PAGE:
Rā is Poisoned

The story runs:—

“Now Isis was a woman who possessed words of power ; her heart was wearied with the millions of men, therefore she chose the millions of the gods, but she esteemed more highly the millions of the spirits.

And she meditated in her heart, saying,

‘Cannot I by means of the sacred name of God make myself mistress of the earth and become a goddess of like rank and power to Rā in heaven and upon earth?’

And behold, each day Rā entered at the head of his holy mariners and established himself upon the throne of the two horizons ; but the divine one (i.e., Rā) had grown old, he dribbled at the mouth, his spittle fell upon the earth, and his slobbering dropped upon the ground.

And Isis kneaded [some] thereof with earth in her hand, and formed therewith a sacred serpent in the form of a dart; she did not set it upright before her face, but let it lie upon the ground in the path whereby the great god went forth, according to his heart’s desire, into his double kingdom.

Now the holy god arose, and the gods who followed him as though he were Pharaoh went with him ; and he came forth according to his daily wont; and the sacred serpent bit him. The flame of his life departed from him; and he who dwelt among the cedars was overcome.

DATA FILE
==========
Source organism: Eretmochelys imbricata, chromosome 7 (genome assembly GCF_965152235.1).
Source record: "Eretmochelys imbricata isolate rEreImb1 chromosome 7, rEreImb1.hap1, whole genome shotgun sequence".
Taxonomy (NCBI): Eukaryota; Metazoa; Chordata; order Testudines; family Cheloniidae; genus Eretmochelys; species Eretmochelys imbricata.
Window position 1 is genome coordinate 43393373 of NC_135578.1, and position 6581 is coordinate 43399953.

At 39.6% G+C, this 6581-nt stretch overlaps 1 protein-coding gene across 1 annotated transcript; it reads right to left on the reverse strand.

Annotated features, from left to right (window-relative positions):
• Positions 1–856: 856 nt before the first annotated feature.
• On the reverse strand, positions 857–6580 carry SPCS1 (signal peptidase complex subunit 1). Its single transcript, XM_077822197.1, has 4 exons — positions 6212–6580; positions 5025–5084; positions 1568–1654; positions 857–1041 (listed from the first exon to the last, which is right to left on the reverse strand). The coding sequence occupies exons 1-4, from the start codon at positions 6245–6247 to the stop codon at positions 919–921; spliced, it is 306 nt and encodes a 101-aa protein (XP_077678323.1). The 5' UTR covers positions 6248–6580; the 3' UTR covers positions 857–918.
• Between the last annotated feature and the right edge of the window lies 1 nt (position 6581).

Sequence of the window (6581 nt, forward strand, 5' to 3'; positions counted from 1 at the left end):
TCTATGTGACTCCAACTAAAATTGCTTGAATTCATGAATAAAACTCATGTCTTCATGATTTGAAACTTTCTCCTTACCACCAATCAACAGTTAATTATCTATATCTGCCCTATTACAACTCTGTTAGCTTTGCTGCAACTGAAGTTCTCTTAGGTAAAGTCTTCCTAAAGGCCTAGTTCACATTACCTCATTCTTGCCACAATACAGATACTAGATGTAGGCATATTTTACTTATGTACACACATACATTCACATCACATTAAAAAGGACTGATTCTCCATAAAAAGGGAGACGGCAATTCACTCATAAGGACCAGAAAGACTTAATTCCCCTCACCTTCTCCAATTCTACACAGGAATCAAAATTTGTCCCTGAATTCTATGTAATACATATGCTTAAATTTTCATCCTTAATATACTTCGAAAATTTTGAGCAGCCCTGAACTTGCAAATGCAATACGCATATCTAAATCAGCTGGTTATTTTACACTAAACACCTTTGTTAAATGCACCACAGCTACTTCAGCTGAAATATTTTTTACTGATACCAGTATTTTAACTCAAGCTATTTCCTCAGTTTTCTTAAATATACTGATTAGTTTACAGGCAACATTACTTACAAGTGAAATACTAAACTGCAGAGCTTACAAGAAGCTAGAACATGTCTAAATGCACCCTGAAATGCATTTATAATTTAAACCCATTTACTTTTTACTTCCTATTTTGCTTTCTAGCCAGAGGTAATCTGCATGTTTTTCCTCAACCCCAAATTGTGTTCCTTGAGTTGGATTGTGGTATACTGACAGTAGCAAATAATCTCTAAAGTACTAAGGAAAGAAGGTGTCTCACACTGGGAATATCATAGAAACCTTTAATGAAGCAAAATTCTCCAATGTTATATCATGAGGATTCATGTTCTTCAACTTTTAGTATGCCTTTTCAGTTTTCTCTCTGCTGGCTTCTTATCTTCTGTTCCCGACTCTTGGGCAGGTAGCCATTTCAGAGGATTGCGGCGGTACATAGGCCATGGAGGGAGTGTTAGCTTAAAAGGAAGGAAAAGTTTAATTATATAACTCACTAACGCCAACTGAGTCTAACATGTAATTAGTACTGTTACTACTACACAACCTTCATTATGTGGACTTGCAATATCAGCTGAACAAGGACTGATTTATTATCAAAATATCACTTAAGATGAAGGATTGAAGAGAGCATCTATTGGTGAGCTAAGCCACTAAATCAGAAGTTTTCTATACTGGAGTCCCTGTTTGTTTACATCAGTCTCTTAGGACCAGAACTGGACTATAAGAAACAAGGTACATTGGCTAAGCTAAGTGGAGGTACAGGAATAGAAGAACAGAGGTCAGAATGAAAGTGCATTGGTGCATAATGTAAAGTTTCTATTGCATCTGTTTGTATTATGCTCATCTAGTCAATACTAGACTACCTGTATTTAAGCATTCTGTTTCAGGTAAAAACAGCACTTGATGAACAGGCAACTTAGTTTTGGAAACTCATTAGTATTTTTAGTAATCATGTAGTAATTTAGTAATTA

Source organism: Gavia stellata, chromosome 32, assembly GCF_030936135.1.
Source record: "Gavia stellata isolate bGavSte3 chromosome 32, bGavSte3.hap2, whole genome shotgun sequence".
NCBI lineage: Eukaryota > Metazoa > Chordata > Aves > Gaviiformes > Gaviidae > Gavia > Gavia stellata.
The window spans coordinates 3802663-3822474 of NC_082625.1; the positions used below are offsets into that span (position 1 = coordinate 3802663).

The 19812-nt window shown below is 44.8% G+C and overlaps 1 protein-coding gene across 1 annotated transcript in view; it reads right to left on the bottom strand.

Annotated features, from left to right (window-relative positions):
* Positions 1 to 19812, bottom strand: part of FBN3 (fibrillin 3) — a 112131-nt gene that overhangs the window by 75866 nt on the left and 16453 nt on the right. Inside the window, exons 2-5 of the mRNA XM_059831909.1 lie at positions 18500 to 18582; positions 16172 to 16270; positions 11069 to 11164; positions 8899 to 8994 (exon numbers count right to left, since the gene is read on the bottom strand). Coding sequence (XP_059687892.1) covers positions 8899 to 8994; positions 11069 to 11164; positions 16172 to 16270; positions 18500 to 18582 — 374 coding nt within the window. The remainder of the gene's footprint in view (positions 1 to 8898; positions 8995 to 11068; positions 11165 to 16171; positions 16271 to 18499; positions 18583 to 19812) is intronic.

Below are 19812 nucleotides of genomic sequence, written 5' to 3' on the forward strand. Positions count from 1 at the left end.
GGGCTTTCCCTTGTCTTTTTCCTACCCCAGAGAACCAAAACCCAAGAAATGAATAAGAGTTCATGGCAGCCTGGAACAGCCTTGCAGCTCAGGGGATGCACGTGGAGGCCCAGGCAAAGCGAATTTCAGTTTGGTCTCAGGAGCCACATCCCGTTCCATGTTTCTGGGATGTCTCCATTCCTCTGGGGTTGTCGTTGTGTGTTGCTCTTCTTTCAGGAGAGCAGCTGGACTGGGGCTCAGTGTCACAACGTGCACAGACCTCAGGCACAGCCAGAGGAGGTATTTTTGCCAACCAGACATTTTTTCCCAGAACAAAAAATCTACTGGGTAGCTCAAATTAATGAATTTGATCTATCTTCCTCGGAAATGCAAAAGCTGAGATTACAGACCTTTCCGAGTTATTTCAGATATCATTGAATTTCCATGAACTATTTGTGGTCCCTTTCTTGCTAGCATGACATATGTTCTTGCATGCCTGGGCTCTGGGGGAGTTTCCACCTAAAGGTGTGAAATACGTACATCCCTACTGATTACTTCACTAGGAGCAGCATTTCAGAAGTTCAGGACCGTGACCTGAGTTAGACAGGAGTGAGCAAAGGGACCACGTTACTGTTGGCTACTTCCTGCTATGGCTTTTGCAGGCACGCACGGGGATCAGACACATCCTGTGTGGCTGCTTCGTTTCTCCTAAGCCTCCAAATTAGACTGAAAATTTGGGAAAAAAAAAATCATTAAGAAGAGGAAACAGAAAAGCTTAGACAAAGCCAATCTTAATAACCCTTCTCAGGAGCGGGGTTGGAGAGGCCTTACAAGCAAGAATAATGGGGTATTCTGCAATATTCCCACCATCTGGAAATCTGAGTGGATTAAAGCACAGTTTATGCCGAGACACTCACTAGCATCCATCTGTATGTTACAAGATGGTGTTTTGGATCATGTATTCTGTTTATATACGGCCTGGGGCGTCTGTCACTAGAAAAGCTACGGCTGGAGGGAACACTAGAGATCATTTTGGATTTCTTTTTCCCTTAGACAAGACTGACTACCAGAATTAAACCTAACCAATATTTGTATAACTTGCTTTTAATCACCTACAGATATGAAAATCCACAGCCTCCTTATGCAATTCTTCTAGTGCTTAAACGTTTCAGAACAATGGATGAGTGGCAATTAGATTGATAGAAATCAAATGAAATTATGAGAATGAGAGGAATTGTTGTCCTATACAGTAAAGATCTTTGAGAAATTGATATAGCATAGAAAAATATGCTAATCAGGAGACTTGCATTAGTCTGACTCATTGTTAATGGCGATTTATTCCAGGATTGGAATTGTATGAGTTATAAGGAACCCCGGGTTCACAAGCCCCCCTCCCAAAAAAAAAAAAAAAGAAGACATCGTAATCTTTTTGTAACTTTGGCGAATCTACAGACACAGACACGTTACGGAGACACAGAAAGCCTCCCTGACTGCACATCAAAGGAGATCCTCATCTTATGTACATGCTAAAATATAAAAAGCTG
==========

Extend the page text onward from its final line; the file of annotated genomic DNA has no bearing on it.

The holy god opened his mouth, and the cry of his majesty reached unto heaven; his company of the gods said,

‘What hath happened?’

and his gods exclaimed,

‘What is it?’

But Rā could not answer, for his jaws trembled and all his members quaked, the poison spread swiftly through his flesh just as Nile rusheth through all his land.

When the great god had stablished his heart, he cried unto those who were in his train, saying,

‘Come unto me, O ye who have come into being from my body, ye gods who have come forth from me, make ye known unto Kheperȧ that a dire calamity hath fallen upon me. My heart perceiveth it, but my eyes see it not; my hand hath not caused it, nor do I know who hath done this unto me.

Never have I felt such pain, neither can sickness cause more woe than this. I am a prince, the son of a prince, the sacred essence which hath proceeded from God.

I am the great one, the son of the great one, and my father planned my name; I have multitudes of names, and multitudes of forms, and my being is in every god.

I have been proclaimed by the heralds Temu and Horus; and my father and my mother uttered my name ; but it hath been hidden within me by him that begat me, who would not that the words of power of any seer should have dominion over me.

I came forth to look upon that which I had made, I was passing through the world which I had created, when lo ! something stung me, but what I know not. Is it fire ? Is it water ? My heart is on fire, my flesh quaketh, and trembling hath seized all my limbs.

Let there be brought unto me my children, the gods who possess the words of power and magical speech, and mouths which know how to utter them, and also powers which reach even unto the heaven.’


The Holy Name of Rā

“Then the children of every god came unto him uttering cries of grief. And Isis also came, bringing with her her words of magical power, and her mouth was full of the breath of life ; for her talismans vanquish the pains of sickness, and her words make to live again the throats of those who are dead.

And she spake, saying,

‘What hath come to pass, O holy Father? What hath happened ? Is it that a serpent hath bitten thee, and that a thing which thou hast created hath lifted up his head against thee ?